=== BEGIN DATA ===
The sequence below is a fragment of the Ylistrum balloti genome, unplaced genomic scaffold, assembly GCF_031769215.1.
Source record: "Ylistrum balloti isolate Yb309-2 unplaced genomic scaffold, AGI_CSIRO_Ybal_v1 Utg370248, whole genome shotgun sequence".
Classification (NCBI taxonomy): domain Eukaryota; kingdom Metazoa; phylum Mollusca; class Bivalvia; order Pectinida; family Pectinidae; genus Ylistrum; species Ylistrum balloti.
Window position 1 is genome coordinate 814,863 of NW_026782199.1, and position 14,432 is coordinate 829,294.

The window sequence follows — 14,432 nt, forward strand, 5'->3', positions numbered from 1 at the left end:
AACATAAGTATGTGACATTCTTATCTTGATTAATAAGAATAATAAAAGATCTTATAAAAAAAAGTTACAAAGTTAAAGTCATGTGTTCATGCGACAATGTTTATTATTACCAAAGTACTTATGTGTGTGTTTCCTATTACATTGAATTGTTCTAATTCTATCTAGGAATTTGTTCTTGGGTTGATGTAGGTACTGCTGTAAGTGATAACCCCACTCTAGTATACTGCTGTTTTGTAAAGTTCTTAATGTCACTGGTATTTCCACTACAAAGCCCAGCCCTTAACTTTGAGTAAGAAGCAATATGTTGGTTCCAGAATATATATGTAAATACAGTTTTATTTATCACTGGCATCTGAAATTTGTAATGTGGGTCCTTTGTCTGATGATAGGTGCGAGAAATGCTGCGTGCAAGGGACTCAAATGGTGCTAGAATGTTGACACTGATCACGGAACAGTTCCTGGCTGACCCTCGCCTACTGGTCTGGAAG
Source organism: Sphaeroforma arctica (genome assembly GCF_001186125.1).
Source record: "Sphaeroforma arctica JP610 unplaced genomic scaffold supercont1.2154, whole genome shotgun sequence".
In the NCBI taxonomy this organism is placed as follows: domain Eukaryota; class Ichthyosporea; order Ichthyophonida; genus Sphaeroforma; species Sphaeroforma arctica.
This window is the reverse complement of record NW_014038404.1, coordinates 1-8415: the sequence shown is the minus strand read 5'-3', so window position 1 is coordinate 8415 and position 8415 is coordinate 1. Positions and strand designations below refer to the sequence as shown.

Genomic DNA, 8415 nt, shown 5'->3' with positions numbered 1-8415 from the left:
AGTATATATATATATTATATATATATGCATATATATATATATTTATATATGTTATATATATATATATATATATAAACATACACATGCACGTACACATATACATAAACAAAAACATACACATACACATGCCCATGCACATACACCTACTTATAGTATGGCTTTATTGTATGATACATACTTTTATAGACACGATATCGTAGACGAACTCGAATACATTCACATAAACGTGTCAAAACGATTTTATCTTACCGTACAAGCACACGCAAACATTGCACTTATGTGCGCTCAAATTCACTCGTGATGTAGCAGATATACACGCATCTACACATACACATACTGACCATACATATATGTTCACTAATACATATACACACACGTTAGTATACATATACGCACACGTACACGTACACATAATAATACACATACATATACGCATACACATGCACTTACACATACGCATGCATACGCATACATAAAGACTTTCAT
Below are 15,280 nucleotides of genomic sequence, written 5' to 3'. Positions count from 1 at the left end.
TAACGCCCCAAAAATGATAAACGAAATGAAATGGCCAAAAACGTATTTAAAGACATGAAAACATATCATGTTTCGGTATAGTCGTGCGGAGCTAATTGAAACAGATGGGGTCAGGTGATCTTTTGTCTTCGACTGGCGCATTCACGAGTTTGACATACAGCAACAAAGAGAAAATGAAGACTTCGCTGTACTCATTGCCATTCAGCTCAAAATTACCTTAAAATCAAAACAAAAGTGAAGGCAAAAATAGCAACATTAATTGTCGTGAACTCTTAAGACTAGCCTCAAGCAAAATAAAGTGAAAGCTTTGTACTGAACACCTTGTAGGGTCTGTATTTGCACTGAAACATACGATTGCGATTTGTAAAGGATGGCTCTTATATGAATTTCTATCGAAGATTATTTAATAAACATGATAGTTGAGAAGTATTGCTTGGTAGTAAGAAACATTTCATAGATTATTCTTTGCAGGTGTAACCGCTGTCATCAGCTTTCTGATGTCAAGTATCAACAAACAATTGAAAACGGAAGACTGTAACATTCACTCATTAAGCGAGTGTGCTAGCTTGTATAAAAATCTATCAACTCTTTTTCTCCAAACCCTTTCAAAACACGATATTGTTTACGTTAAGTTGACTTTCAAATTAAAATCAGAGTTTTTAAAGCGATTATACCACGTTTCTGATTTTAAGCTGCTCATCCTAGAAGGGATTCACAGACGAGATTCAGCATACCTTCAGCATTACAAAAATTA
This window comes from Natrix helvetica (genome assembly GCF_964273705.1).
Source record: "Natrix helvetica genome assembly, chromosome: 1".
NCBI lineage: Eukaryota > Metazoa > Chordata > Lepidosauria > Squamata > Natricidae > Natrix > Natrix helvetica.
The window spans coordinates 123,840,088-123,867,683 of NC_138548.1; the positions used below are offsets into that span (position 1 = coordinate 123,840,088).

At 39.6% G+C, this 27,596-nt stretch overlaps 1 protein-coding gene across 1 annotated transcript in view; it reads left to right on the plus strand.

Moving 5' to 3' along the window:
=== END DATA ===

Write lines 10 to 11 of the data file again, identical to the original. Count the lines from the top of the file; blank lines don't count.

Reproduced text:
This window is the reverse complement of record NW_014038404.1, coordinates 1-8415: the sequence shown is the minus strand read 5'-3', so window position 1 is coordinate 8415 and position 8415 is coordinate 1. Positions and strand designations below refer to the sequence as shown.

Genomic DNA, 8415 nt, shown 5'->3' with positions numbered 1-8415 from the left: